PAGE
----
Well, we didn't. I failed to consider that someone else was part of this equation, and that someone else has an increasingly strong opinion about things.

Just 11 days before his birthday, Dalton decided he was done. We were down to only nursing when he woke up in the morning, and on Saturday, he refused that. I tried again in the afternoon, and the next morning, but he's done. He chugged 6 oz of breast milk from a sippy cup in about 3 minutes instead. I'm still rounding up and counting it as a year, even though that does feel like cheating. He will continue to get breast milk in a cup even past a year (until it runs out).

It gives me all the feelings. The past 2 months were really difficult, full of top teeth and clogged ducts. Not having the stress of pumping at work has felt like the world's biggest weight has been lifted. But I'm still sad. I loved our quiet times nursing. 

5. Don't try out blackout shades the morning of a birthday party with a bouncy castle.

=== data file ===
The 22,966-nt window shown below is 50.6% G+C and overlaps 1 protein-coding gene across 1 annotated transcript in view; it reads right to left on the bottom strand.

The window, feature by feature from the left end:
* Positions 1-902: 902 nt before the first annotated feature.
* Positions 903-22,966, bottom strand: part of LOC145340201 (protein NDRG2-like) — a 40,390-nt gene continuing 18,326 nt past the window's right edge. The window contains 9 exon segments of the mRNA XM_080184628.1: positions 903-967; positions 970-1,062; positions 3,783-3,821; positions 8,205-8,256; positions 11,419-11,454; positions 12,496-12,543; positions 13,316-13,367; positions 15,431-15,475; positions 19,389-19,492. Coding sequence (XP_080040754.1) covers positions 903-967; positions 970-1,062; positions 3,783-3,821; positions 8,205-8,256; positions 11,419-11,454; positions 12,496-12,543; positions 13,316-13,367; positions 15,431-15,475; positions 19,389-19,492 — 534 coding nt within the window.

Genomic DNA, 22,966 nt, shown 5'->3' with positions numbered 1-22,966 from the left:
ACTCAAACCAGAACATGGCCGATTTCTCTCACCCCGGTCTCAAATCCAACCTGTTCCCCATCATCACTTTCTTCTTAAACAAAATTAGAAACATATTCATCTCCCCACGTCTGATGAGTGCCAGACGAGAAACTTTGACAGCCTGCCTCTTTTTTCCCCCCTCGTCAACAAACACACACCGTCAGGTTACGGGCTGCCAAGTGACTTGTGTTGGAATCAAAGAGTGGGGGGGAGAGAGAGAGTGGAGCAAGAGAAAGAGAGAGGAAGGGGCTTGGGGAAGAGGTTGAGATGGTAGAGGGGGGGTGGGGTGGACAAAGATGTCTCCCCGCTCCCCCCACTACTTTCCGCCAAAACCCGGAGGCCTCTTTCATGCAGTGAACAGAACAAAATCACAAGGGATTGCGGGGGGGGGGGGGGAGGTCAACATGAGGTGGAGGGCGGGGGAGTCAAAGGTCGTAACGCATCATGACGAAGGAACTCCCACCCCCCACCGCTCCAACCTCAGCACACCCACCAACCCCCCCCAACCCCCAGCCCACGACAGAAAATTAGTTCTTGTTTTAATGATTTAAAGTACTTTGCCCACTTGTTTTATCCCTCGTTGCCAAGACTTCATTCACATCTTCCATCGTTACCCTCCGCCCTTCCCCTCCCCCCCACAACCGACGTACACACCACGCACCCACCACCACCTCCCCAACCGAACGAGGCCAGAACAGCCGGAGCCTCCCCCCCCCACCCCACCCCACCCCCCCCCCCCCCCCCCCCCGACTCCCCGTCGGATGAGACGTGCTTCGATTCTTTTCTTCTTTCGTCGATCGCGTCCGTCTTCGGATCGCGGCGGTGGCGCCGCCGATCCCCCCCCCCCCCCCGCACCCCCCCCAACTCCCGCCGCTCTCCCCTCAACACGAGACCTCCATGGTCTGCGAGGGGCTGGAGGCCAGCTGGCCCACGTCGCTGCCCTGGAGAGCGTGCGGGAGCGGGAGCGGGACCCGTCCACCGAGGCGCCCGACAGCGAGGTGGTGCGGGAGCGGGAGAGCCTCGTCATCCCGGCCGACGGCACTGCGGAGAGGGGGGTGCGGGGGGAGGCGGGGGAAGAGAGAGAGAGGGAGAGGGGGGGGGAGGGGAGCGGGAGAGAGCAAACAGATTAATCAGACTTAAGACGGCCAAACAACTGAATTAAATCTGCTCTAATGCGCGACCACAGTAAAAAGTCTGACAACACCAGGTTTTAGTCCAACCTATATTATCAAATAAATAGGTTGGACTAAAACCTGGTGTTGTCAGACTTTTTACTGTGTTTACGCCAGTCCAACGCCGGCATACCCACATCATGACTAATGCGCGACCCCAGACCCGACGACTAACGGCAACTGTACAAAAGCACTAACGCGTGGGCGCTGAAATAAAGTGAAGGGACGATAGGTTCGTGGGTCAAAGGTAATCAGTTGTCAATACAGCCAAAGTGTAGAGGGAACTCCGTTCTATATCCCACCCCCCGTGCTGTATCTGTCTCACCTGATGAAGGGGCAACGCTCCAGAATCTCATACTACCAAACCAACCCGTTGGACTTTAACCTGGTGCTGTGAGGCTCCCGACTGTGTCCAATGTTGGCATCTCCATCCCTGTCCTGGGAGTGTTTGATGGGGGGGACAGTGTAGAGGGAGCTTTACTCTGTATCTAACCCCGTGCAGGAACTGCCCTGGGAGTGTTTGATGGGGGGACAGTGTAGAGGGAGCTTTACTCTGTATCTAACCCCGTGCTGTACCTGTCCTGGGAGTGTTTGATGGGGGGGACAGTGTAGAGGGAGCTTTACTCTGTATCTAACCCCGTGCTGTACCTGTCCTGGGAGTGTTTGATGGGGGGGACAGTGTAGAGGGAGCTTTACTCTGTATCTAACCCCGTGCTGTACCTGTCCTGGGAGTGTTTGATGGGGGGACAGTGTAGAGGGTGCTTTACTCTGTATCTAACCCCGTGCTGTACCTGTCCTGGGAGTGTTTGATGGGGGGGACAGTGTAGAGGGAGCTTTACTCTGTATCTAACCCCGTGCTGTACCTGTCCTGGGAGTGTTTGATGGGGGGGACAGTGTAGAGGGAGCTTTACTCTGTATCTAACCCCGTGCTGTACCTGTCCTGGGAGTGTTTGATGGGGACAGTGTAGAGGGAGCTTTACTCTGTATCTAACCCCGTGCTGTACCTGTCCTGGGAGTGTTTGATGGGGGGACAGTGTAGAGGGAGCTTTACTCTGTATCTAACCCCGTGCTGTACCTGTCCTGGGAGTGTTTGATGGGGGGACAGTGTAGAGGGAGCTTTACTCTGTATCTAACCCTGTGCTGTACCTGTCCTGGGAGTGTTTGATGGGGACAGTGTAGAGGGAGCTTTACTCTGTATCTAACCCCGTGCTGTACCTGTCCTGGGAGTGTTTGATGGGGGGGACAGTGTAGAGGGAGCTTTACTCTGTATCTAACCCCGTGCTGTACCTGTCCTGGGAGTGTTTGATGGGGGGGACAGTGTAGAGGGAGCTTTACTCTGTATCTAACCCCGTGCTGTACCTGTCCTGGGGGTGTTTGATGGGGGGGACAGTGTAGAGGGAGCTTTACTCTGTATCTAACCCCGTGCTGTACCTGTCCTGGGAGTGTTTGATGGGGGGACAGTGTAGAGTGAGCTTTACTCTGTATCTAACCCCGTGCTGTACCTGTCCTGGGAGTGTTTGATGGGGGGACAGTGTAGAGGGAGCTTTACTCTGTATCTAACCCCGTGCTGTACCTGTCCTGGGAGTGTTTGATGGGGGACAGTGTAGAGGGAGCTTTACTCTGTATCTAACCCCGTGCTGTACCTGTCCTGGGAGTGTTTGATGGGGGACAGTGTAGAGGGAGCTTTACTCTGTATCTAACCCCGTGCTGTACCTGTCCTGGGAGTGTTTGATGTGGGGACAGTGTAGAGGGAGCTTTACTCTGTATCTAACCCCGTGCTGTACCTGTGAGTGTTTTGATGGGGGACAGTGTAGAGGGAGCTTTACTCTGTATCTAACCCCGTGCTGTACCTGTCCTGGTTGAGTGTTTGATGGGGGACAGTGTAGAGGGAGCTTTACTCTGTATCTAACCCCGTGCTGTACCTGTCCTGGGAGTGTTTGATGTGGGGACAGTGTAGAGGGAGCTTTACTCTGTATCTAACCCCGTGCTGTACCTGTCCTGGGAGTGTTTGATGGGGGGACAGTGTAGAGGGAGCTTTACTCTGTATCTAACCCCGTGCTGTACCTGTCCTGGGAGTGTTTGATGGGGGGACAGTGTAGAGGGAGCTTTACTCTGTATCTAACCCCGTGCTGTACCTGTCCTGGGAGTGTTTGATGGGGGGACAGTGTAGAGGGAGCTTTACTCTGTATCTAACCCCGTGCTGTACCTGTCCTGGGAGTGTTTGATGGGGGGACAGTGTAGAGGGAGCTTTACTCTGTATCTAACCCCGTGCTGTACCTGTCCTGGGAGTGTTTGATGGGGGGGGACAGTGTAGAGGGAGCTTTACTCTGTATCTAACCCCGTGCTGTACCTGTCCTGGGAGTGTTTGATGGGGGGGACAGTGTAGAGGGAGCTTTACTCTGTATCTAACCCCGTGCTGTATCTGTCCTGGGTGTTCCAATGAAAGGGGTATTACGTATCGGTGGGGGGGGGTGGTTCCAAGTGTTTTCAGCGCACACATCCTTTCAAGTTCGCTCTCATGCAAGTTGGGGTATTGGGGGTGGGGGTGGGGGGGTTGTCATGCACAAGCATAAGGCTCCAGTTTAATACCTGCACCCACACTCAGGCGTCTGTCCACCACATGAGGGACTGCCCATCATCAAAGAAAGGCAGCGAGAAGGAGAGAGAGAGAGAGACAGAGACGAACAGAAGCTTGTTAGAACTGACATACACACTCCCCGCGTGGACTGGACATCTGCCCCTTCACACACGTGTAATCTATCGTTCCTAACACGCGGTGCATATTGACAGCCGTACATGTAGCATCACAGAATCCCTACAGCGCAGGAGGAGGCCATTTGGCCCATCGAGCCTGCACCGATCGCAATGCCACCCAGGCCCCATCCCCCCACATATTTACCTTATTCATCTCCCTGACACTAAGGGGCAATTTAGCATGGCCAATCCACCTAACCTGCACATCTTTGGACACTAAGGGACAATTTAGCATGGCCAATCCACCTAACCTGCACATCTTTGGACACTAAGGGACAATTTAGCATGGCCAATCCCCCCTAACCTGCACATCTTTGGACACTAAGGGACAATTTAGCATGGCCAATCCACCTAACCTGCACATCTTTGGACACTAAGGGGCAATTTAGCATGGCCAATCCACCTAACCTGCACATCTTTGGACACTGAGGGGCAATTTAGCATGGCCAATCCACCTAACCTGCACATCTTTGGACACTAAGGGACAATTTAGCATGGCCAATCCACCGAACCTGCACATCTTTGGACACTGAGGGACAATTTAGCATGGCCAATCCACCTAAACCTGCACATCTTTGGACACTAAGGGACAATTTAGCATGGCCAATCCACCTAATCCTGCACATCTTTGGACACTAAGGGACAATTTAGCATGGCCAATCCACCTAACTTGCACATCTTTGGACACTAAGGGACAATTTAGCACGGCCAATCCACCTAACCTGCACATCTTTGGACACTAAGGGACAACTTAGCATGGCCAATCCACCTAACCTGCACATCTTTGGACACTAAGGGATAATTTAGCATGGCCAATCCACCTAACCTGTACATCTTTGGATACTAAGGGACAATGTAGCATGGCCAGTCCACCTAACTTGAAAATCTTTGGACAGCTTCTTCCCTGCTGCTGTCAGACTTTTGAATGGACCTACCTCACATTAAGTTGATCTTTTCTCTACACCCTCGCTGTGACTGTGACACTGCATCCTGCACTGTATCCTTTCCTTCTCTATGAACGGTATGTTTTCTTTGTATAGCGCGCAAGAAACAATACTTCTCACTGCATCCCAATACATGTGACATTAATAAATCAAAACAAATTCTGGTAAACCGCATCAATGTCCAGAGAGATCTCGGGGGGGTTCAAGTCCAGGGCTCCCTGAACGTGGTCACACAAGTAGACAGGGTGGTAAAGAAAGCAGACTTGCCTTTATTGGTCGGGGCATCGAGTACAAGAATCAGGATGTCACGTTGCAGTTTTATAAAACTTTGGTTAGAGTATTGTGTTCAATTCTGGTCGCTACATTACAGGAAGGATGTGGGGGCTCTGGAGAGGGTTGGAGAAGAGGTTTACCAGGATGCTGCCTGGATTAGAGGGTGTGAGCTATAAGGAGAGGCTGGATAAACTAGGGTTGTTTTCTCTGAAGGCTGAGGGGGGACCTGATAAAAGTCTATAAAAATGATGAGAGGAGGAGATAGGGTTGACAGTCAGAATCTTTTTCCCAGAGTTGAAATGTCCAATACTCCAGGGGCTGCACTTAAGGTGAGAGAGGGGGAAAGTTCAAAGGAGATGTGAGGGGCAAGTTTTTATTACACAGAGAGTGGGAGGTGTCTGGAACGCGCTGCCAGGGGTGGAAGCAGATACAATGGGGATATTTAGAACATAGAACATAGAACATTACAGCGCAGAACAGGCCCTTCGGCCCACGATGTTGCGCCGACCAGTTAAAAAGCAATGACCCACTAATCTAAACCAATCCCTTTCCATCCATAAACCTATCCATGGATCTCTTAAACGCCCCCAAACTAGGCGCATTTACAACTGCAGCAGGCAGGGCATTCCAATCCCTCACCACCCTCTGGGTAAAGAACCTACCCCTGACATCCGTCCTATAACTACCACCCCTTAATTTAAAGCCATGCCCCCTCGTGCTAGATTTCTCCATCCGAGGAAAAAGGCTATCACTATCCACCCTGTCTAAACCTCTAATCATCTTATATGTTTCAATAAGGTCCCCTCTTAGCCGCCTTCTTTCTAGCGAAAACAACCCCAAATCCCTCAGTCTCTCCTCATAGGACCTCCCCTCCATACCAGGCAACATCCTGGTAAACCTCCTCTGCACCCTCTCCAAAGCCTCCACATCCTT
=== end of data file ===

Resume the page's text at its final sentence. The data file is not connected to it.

I wouldn't say naptimes have been bad in our house, but there's always room for improvement. We bought blackout curtains from groupon while I was pregnant. They did not black anything out. I got some blackout shades that were highly rated on Amazon this week, and they definitely darkened the room quite a bit.

The first time we used them was Sunday morning. Dalton took a practically unprecedented three hour nap, right through a 3rd birthday party we had planned to attend with a bouncy castle. I didn't even know about the bouncy castle, and we got there as it was winding down so that we could at least say Happy Birthday and drop off the gift. We still bounced, but it wasn't the same. 

He climbed right up the slide with the big kids. No fear. 
6. Likes and dislikes can be inherited. 

After the bouncy castle, we met our good friends at a farm.

Despite appearances, they did enjoy the visit.
The boys loved the hayride.

But while Nathan was happily feeding the goats, my child was a little more...hesitant.